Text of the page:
Dying With Laughter

In some cultures, the poor used to be called upon to serve as “sin eaters” for the rich. They ate food over the body of the deceased and consumed their sins, preparing them for the afterlife. Not exactly glamourous work, perhaps, but you take what you can get.

Too bad the custom isn’t still around. In this age of self-improvement, it could serve as a quick fix to help people banish all sorts of demons—particularly those of the kind that plague the Fishers, the family at the center of the new HBO series Six Feet Under.

Created by Alan Ball, author of the wonderfully dark American Beauty, Six Feet Under is about a family in California that owns and runs a funeral home. Like most families, the Fishers are fraught with secrets, deceptions and betrayals; this time we watch them unfold through the prism of death.

Within the first few minutes of the premier episode, the Fishers are confronted with a tragedy of their own. The father, jetting off in his brand-new hearse to pick up his son Nate, who has fled the family business and is visiting for the holidays, is blindsided by a bus. The hearse is destroyed, the father dies, and the family of morticians has to bury one of their own. Needless to say, the tragedy opens up old wounds and creates new ones.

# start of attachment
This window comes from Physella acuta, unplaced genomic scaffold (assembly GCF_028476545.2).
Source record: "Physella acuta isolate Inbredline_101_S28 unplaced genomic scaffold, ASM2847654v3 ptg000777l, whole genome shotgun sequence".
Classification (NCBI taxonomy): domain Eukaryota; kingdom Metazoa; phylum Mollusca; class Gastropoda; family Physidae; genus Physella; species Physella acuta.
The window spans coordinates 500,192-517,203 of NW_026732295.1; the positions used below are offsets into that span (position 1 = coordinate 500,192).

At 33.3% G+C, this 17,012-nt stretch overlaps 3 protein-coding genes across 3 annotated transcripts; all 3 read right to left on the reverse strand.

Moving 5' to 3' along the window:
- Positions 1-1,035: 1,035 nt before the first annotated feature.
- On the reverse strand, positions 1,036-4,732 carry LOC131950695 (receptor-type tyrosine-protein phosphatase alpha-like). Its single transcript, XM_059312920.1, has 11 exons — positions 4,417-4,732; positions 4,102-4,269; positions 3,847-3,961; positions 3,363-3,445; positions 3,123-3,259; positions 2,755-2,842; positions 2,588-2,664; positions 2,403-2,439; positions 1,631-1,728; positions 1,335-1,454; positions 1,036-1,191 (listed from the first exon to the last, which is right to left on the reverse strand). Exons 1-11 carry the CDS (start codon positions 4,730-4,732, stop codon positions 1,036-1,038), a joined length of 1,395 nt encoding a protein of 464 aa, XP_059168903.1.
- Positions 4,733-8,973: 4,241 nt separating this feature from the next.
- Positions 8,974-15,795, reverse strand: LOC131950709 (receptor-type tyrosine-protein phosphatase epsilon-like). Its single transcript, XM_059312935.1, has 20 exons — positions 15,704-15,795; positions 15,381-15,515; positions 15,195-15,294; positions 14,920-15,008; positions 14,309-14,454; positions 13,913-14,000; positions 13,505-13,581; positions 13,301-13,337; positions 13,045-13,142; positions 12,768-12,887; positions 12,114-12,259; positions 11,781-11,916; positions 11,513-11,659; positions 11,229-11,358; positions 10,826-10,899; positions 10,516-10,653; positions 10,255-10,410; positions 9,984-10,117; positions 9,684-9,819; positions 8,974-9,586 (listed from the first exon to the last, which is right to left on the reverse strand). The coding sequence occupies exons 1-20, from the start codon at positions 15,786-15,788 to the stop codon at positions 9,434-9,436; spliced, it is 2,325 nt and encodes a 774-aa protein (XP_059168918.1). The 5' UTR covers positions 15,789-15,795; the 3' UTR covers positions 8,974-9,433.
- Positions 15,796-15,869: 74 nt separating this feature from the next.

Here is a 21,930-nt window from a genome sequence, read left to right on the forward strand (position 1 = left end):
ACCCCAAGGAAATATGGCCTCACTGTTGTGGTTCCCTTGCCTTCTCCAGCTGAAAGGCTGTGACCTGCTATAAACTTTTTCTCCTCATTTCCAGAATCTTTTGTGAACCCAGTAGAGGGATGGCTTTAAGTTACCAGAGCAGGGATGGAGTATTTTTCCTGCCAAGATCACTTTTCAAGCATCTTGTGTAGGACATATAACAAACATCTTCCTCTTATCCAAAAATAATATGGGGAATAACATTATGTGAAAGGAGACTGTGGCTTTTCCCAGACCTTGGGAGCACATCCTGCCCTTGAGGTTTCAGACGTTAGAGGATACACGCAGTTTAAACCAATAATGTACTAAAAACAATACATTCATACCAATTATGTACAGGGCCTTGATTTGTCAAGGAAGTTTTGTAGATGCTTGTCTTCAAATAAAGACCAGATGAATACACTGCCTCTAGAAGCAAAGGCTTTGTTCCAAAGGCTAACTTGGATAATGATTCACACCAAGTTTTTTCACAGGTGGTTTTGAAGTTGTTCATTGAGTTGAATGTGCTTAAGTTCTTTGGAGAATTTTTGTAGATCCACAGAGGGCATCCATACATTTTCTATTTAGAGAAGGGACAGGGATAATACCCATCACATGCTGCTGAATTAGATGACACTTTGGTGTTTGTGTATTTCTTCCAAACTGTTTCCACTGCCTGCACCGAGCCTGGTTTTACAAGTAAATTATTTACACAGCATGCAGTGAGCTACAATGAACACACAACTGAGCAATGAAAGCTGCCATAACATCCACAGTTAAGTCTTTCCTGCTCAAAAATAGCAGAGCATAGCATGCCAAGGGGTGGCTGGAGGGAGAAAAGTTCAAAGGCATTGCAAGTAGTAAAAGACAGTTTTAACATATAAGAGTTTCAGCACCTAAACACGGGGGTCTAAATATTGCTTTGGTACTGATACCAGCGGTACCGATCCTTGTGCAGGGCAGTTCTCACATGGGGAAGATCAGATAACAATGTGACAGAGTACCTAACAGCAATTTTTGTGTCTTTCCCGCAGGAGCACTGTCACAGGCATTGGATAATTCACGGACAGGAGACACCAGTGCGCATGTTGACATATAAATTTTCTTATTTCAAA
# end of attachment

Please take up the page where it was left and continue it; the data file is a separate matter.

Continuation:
Suddenly the show cuts to commercial. Wait, HBO doesn’t run ads.

Suddenly we’re being sold luxury hearses, “wound filler” and embalming fluids that promise “living splendor.” A musical number à la The Gap hawks a salt-shaker-like product you can use to make “ashes to ashes and dust to dust easy as pie.” (The latter is made by a company that puts the “fun back in funeral.”)

Impressive media planning, no? Mortuary products for a show about a funeral home? Nice.

They are, of course, spoofs—cleverly executed and a nice touch for a show that walks a fine, morbid line.

There’s even product placement in the show. Another brother, Dave, for example, uses the wound filler to carefully reconstruct his father’s face for an open-casket viewing.

Certainly, a funeral home is an unsettling backdrop for a drama, even one as imaginative as Ball has created. And following the lighter, brighter Sex and the City, it’s no wonder Ball chose to lift spirits with some lighthearted ad spoofs. Though I was hooked without them, they did add some comic relief to a bleak plot. (The show itself has comical touches, too. I love the mint-green hand-me-down hearse the teenage daughter Claire tools around in.)

All told, the comical edge serves as a reminder that not everything in life—or death—needs to be taken so seriously.

The spoofs won’t be around for the rest of series. (I suppose there aren’t enough products to satire without bordering on the disgusting.) But like the premise for the show, the talent behind it and the network that made stars of a violent mafia family, they were another welcome reminder that this isn’t commercial television.

And since there are no sin eaters left, we’ll have 12 more episodes to watch the Fishers chase the shadows of their sins.